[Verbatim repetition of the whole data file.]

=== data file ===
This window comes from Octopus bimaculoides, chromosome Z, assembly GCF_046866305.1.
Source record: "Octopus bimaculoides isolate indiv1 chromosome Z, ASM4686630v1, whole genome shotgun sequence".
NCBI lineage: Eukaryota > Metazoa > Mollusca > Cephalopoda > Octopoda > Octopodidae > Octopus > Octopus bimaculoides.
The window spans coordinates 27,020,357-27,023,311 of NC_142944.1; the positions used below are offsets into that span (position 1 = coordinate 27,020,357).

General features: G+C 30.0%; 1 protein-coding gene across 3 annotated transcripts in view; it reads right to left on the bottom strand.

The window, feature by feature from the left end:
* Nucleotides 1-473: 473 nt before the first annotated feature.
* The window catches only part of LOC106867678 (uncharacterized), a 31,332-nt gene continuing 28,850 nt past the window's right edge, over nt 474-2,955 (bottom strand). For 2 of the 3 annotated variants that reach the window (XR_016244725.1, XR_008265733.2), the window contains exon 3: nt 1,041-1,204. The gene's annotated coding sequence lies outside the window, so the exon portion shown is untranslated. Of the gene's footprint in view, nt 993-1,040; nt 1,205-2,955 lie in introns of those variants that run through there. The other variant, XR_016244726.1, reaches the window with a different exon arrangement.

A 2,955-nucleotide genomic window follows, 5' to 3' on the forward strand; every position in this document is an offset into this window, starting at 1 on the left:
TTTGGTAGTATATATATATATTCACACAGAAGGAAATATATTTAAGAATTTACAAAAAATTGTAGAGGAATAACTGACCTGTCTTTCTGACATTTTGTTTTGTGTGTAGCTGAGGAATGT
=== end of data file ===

This window comes from Octopus bimaculoides, chromosome Z, assembly GCF_046866305.1.
Source record: "Octopus bimaculoides isolate indiv1 chromosome Z, ASM4686630v1, whole genome shotgun sequence".
NCBI lineage: Eukaryota > Metazoa > Mollusca > Cephalopoda > Octopoda > Octopodidae > Octopus > Octopus bimaculoides.
The window spans coordinates 27,020,357-27,023,311 of NC_142944.1; the positions used below are offsets into that span (position 1 = coordinate 27,020,357).

General features: G+C 30.0%; 1 protein-coding gene across 3 annotated transcripts in view; it reads right to left on the bottom strand.

The window, feature by feature from the left end:
* Nucleotides 1-473: 473 nt before the first annotated feature.
* The window catches only part of LOC106867678 (uncharacterized), a 31,332-nt gene continuing 28,850 nt past the window's right edge, over nt 474-2,955 (bottom strand). For 2 of the 3 annotated variants that reach the window (XR_016244725.1, XR_008265733.2), the window contains exon 3: nt 1,041-1,204. The gene's annotated coding sequence lies outside the window, so the exon portion shown is untranslated. Of the gene's footprint in view, nt 993-1,040; nt 1,205-2,955 lie in introns of those variants that run through there. The other variant, XR_016244726.1, reaches the window with a different exon arrangement.

A 2,955-nucleotide genomic window follows, 5' to 3' on the forward strand; every position in this document is an offset into this window, starting at 1 on the left:
TTTGGTAGTATATATATATATTCACACAGAAGGAAATATATTTAAGAATTTACAAAAAATTGTAGAGGAATAACTGACCTGTCTTTCTGACATTTTGTTTTGTGTGTAGCTGAGGAATGT